As the HLA-DRB1 gene, and specifically the *15:01 allele, has been shown in populations of European descent and in Japanese to have an association with MS susceptibility, the two-locus haplotypes associated with MS and the single SNP associated with AQP4− vs AQP4+ patients were scrutinized for their ability to tag DRB1 alleles in the subset of individuals (n=218) with DRB1 data (Supplementary Table 1; Supplementary Figure 3). For the MS group, the most significantly associated and only susceptible haplotype was AG (rs422951–rs3997849). This haplotype captures 100% of the DRB1*15:01 alleles, which may explain part of the association with MS, but also captures most of the *08:03, *08:02 and *04 alleles. The association of this haplotype with MS could be due to any single allele or combinations of these DRB1 alleles. Interestingly, the 53% of the A–A resistant haplotypes contain DRB1*15:02 alleles, and all of the *15:02 alleles are captured by this haplotype. The GG haplotype, which is the most associated resistant haplotype, is fairly evenly split between three DRB1 alleles: *01:01, *13:02 and *09:01. The G–A haplotype is at such a low frequency in the population (1.4%) that interpretations of DRB1 allele tagging for this haplotype are likely not meaningful.

For the AQP4− vs HC comparisons, the most significantly associated and only susceptible haplotype was GG (rs660895–rs2269704). Interestingly, this haplotype excludes DRB1*15:01, but includes all of the *08:02 and *12:02 alleles and most of the *04 alleles. The most associated resistant haplotype (A–A) mostly contains *13:02 alleles (sensitivity=75%; positive predictive value=75%). The A–G haplotype, which is mildly associated with resistance, captures all of the *15:01 and *15:02 alleles, and the G–A haplotype is too rare to make sound conclusions. Finally, the SNP associated with AQP4− vs AQP4+ does not capture any single DRB1 allele well enough to draw DRB1-specific conclusions.



The HLA region has repeatedly shown a strong association with MS in studies of individuals of European descent.2 The HLA-DRB1*15:01 allele, as observed through classical HLA typing and *15:01 tagging SNP studies, is the likely source of the major HLA effect in individuals of European descent. In the Japanese population, which has a higher frequency of OSMS than populations of European descent, the *15:01 allele was found to be associated with CMS only.10 This study investigated the association between 6040 HLA region SNPs with MS in 204 Japanese patients and 280 Japanese controls.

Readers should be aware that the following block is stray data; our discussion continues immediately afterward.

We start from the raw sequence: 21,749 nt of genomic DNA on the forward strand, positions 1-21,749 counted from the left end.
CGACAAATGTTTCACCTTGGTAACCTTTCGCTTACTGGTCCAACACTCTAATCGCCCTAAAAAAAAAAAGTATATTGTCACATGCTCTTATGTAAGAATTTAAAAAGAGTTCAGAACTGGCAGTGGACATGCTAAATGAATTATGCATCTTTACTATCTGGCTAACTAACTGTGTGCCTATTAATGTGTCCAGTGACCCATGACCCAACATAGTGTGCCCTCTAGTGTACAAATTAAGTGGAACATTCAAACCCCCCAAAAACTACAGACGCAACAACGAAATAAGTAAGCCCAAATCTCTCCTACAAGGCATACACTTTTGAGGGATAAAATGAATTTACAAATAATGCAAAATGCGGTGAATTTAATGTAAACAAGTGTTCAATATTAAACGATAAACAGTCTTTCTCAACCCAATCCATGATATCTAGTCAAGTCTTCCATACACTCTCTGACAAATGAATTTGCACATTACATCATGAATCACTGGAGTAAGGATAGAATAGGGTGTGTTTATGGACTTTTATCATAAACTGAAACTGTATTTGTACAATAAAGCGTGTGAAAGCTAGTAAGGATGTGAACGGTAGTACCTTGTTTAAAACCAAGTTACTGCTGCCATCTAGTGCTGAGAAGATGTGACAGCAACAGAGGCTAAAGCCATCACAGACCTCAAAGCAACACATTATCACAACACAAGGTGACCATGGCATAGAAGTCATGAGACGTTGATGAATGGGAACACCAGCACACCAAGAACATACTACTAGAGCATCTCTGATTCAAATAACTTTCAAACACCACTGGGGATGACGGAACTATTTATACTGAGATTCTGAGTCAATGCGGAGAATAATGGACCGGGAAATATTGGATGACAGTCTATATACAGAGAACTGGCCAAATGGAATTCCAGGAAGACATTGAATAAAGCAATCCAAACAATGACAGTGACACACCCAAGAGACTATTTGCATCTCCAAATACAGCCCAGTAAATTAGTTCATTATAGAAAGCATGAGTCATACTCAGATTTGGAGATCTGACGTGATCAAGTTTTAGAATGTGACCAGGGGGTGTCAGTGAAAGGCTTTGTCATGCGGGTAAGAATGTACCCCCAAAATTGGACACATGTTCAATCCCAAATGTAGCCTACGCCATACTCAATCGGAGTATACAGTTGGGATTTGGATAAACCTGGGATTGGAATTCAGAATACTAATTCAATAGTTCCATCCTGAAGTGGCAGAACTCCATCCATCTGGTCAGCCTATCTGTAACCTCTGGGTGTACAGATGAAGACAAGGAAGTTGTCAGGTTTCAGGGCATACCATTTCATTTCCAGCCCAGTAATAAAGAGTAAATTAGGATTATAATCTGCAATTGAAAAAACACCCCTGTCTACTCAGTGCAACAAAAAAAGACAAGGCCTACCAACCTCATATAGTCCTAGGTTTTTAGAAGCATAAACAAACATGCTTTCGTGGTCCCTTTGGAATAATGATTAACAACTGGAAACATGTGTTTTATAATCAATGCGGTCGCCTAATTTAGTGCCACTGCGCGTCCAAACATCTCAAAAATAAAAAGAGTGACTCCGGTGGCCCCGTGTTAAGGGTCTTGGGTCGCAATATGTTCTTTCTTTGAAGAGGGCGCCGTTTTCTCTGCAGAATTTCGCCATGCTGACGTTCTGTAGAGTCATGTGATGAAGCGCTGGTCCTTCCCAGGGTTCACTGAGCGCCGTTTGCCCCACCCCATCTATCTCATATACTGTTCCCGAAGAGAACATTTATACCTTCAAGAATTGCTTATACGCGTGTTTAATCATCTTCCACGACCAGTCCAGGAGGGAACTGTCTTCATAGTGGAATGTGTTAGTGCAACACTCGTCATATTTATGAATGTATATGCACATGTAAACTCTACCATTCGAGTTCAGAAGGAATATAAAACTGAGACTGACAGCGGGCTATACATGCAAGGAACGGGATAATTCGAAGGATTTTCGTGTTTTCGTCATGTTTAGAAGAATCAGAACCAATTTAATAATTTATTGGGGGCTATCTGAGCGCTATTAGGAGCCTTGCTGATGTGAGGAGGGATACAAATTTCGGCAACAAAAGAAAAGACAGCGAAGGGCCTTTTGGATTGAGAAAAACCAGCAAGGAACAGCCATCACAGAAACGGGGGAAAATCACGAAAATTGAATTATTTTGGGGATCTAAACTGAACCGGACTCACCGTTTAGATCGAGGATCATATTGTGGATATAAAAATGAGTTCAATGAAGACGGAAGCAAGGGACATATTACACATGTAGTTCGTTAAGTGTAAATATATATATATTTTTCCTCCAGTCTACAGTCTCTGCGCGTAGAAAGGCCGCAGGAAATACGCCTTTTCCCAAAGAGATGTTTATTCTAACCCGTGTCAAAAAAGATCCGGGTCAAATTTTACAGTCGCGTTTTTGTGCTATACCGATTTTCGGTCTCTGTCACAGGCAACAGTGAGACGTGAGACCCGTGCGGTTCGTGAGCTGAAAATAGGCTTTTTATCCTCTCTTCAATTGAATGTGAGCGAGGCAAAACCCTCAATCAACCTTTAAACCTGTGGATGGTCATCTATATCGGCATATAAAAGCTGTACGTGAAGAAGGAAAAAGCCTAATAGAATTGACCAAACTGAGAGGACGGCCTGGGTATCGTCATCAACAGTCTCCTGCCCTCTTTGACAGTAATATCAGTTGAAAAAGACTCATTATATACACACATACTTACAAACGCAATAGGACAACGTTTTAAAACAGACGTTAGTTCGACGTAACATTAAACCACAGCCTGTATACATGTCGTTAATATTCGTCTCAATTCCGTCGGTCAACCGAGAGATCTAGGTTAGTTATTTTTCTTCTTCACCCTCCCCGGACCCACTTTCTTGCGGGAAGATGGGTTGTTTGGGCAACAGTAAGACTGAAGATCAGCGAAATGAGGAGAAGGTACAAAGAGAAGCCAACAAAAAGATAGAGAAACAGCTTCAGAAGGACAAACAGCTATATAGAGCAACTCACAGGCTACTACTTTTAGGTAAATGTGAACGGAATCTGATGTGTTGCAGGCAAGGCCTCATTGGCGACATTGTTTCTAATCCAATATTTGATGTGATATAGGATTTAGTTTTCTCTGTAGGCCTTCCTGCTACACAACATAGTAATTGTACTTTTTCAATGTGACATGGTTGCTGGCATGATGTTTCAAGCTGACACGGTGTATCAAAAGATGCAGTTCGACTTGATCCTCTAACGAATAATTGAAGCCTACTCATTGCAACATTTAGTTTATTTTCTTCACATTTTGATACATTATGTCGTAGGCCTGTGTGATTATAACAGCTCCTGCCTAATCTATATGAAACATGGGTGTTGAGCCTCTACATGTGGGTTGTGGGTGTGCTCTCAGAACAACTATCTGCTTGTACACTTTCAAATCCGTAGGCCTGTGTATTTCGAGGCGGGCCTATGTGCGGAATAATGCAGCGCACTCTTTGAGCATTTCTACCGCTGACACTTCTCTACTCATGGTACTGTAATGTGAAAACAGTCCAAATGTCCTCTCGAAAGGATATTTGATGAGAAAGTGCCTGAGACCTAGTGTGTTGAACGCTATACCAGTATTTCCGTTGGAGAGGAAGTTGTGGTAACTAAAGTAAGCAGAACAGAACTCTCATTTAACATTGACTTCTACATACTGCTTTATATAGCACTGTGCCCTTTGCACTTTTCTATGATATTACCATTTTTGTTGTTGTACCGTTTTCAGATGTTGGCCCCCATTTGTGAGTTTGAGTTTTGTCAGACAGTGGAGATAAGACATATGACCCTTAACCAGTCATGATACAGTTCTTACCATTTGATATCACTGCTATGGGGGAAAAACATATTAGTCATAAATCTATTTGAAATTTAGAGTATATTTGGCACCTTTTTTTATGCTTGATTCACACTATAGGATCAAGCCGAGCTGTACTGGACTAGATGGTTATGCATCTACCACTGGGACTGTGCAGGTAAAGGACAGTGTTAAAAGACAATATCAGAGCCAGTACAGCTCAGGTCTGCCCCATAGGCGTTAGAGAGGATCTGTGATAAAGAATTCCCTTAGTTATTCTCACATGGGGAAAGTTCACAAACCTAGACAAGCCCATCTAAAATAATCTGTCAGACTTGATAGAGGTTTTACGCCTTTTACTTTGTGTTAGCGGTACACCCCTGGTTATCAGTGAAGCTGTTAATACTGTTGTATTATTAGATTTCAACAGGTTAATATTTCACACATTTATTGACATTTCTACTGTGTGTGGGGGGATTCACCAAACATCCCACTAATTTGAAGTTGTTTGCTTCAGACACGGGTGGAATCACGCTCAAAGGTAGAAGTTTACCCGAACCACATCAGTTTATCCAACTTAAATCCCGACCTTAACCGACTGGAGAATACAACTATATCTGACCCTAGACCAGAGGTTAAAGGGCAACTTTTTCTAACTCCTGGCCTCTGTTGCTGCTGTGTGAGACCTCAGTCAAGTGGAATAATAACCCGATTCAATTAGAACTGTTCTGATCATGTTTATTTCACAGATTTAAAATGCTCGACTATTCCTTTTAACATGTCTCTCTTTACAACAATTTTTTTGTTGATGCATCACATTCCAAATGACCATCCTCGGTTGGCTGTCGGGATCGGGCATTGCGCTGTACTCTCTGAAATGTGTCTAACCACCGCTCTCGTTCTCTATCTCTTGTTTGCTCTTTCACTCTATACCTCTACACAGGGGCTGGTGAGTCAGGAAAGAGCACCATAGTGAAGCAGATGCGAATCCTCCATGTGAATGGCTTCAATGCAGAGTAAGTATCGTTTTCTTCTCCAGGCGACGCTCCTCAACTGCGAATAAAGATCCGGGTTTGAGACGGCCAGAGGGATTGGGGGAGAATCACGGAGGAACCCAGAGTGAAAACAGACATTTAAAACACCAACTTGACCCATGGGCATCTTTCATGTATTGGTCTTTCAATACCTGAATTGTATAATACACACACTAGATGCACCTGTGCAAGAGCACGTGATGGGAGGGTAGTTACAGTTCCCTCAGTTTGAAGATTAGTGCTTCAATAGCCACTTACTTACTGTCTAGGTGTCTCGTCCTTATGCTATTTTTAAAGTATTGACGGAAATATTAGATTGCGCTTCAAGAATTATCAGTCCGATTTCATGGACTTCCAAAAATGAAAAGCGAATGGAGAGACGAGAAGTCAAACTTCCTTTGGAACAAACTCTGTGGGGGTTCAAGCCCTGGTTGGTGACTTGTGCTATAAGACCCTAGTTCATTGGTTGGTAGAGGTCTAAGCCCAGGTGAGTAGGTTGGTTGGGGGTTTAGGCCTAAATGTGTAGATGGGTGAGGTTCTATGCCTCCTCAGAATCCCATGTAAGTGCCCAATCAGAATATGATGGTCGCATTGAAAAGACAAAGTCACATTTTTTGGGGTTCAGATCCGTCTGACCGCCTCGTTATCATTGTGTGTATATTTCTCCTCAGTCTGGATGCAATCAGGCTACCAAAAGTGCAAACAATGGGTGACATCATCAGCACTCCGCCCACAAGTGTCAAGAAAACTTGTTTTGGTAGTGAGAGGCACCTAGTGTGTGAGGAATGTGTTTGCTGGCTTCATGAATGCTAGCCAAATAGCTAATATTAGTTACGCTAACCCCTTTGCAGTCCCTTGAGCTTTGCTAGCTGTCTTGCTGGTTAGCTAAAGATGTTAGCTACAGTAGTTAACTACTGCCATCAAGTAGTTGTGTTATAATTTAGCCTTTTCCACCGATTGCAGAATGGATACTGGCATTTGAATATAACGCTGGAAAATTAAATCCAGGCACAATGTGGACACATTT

A total of 2506 SNPs were removed from the analysis owing to QC. The majority (65%) of these SNPs were removed because of minor allele frequency <0.05. This is not surprising considering that most known SNPs were discovered in non-Asian populations, and that there is less genetic variation in the Japanese population as compared with many of populations in which the SNPs were identified. The total number of SNPs passing QC and remaining in the analysis was 3534. The reduction in the total number of SNPs from QC decreased the coverage of the MHC region to an average of 707 SNPs per Mb.

Although the number of individuals were modest for an association study (n=280, 204, 149 and 55 for controls, all patients, AQP4− and AQP4+ patients, respectively), this study is the largest of its kind in Japanese MS. For the main analysis with 204 patients, the power, calculated using the Power for Genetic Association Analyses program30 (co-dominant model, disease prevalence=0.001, disease allele frequency=0.2, marker allele frequency=0.2, effective degrees of freedom=3429 (calculated using the EDF program included with Power for Genetic Association Analyses), α=0.1), was good to detect large effects (power=0.97 for relative risk=3), but not moderate effects (power=0.4 for relative risk=2). Power was considerably less for the other analyses with fewer patients, as expected (data not shown). Consequently, as in any study of the genetics of a complex disease, this study likely does not capture all biologically associated loci or loci with small effects if they are present. The results and discussion herein therefore pertain to those effects that the study had the power to identify.

Fitting the most significant SNP from an MHC-wide analysis as a covariate in subsequent MHC-wide analyses identified two SNPs that were significantly (FDR P=0.1) associated with MS. It was decided a priori to use an FDR P=0.1 to strike a balance between power and false negatives. At this significance level, 90% of all significant associations are expected to be true positives. The sequential method allows the determination of multiple SNPs that are associated independent of the LD they share with a more significant SNP. The most significantly associated SNP (rs422951) was in the Class III region and results in a missense mutation (Thr right arrow Ala) in the NOTCH4 gene. NOTCH4 is involved in cell differentiation, proliferation and apoptosis, and has been implicated as a schizophrenia-associated locus.31 Although possible associations have been identified for other autoimmune diseases,9 a NOTCH4 genetic association independent of DRB1 has not been previously shown for MS. However, the NOTCH signaling pathway may be important in T-cell activation, oligodendrocyte differentiation, remyelination and has been suggested as a target for treatment of MS.32 Therefore, the association of the NOTCH4 missense mutation with MS may be of great importance to identifying treatments for Japanese MS patients. The secondarily MS-associated SNP (rs3997849) is closest to the HLA-DQA2 gene in the Class II region. This gene encodes a protein involved in antigen presentation, and although previously studied in MS in a population of European descent,33 the gene has not been previously shown to be associated with MS independent of DRB1.